A CEO transcript of a conference call to Investors post a Merger and Acquisition:
This, of course is not surprising and through the bullshit legal terms of ‘seek to’ and ‘encourage’, organisation’s are avoiding accountability for their claims.
Words matter. For example the social practice of bullshitting was found in a study of health and safety practices in a Norwegian offshore oil industry. The study found that many of the onshore agencies were adept users of the word ‘resilience’. Researchers noticed that onshore staff such as managers from a large oil company and government officials were adept at speaking at length about resilience, but rarely would they be specific about what they actually meant. This meant the concept was essentially ‘unclarifiable’ and could be applied to almost any aspects of the shipping operation. The offshore operational staff became sceptical and indifferent about ‘resilience’. The offshore staff could talk about resilience when they were expected to (for instance, when a safety inspector arrived), but they didn’t seriously believe in it. One ship captain described resilience talk as ‘toilet paper’ which he only used to ‘cover my arse’.
Offshore operatives used the language of resilience as a kind of game they were expected to play if they wanted to legitimate their work in the eyes of distant bureaucratic bodies who would infrequently take an interest in them.
How does Bullshit manifest and Evolve?
Let’s begin with the Speech Community, as seen in the figure above. the Speech Community is recognised by ‘any human aggregate characterised by regular and frequent interaction by means of a shared body of verbal signs”.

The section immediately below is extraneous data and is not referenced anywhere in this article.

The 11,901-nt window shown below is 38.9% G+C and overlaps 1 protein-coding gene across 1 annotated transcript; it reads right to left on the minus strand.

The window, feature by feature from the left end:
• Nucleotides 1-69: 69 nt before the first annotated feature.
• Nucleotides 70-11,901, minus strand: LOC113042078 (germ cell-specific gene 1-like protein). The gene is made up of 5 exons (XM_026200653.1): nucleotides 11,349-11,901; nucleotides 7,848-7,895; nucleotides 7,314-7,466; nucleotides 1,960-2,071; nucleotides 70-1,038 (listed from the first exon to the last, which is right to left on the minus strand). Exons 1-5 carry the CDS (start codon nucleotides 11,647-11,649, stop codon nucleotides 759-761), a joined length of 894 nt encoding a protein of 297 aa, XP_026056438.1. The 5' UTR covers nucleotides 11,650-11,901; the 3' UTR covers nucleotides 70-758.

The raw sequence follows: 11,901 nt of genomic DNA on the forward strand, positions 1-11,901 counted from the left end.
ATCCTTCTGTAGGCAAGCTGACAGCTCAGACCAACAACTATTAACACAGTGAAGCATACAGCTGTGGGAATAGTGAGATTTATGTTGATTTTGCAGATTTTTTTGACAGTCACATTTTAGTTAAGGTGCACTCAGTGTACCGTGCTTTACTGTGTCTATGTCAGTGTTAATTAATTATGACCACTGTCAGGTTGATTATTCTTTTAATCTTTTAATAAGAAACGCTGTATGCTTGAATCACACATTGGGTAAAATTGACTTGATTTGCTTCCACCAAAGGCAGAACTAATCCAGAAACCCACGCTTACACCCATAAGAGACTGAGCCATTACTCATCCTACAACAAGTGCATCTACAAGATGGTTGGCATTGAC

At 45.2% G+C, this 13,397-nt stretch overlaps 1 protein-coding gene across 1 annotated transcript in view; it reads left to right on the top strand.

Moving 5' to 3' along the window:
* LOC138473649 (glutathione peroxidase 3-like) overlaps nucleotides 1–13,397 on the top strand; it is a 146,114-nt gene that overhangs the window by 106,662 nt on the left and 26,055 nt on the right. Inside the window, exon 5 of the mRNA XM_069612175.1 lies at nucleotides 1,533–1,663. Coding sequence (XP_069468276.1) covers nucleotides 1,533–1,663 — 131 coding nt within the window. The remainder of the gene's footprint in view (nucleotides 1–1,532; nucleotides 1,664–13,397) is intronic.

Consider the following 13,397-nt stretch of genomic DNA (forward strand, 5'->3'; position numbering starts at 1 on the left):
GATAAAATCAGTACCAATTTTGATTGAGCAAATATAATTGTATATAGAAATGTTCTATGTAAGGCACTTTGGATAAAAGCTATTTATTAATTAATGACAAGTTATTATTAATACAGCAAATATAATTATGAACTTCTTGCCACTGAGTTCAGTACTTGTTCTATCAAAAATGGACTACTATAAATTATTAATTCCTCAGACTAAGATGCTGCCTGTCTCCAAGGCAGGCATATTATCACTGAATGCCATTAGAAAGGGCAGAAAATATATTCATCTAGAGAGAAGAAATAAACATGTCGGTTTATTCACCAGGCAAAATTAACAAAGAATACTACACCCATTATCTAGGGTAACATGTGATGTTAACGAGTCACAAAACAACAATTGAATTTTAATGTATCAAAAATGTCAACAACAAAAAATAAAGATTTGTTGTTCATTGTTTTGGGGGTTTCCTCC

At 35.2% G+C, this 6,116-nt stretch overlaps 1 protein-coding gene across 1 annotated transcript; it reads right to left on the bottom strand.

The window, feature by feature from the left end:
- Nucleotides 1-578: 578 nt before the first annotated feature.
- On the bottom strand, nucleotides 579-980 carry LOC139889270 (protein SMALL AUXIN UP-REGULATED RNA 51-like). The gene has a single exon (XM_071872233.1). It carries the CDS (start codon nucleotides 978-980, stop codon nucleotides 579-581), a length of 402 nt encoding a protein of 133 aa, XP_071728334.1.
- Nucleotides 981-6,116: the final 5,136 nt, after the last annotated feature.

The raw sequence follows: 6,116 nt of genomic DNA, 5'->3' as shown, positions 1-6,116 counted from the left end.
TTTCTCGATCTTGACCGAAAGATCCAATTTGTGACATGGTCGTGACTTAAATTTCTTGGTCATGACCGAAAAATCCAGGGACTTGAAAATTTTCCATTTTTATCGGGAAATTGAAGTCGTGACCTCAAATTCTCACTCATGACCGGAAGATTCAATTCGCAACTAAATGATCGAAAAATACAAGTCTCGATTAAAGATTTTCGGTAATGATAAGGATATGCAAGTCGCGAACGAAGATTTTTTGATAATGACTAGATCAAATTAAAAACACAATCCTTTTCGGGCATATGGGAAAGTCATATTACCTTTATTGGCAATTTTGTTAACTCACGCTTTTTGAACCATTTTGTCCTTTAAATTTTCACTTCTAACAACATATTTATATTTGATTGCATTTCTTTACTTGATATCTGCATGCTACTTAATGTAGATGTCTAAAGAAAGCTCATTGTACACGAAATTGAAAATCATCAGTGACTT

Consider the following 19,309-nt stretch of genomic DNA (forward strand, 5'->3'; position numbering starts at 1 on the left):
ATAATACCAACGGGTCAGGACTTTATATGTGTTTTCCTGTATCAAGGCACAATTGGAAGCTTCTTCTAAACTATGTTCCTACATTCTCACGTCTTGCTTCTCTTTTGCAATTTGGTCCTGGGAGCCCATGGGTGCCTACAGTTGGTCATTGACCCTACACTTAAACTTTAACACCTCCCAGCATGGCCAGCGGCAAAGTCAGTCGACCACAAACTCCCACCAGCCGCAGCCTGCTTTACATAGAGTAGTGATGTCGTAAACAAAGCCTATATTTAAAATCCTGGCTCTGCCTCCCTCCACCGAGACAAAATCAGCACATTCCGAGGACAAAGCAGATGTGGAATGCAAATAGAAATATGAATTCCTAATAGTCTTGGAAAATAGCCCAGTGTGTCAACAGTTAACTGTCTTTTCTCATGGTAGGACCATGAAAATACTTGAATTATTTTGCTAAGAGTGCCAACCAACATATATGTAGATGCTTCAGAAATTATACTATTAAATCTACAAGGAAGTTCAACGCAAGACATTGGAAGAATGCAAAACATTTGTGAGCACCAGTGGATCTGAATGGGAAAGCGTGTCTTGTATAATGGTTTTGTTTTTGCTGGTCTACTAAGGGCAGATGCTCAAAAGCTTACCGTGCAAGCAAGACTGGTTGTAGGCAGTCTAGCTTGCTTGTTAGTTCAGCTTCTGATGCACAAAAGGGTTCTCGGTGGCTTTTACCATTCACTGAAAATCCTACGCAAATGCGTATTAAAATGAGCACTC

Who and What makes up this Speech Community?
- Conceptual entrepreneurs. Many conceptual entrepreneurs operate in the management ideas industry. This is a sector made up of consultants, gurus, thought leaders, publishers and some academics. This group is variable and consequently some of the conceptual entrepreneurs seeking to peddle their wares in the management ideas industry are bullshit merchants.
- Noisy ignorance. This is when people lack knowledge about an issue yet still feel compelled to talk about it. Noisy ignorance is mainly due to a lack of understanding or experience concerning the issues being discussed. Often that ignorance has been strategically cultivated such as, in some cases, where individuals deliberately avoid gathering information or knowledge about an issue. In other cases, noisy ignorance is created by knowledge asymmetries where one party knows much more about a particular issue than another. When anyone is relatively ignorant about an issue, they do not have the wider background knowledge in order to compare new claims. Nor do they have an understanding of the right questions they might ask or the humility to do so.
- Permissive uncertainty. When faced with a challenging issue such as a significant and unexpected challenge, some organisations experience high levels of uncertainty but also find that different kinds of experts claim ownership over the problem This can create experimentation, participation and dialogue. But equally, it can create multiple failures, conflict and drift. Under these circumstances, a greater sense of confusion can well up and an ‘anything goes’ approach takes hold. I expect to observe a lot of this as the EU Whistleblowing directive is rolled out and regulation around organisations’ ESG and non financial disclosures is delivered.
The community within the Speech bubble leads to –
Within the context of organisations, language games can include repeating the ideas of management gurus, developing strategic plans to engage in competitive wars, interacting in an online chat group or engaging in an inquiry following a scandal.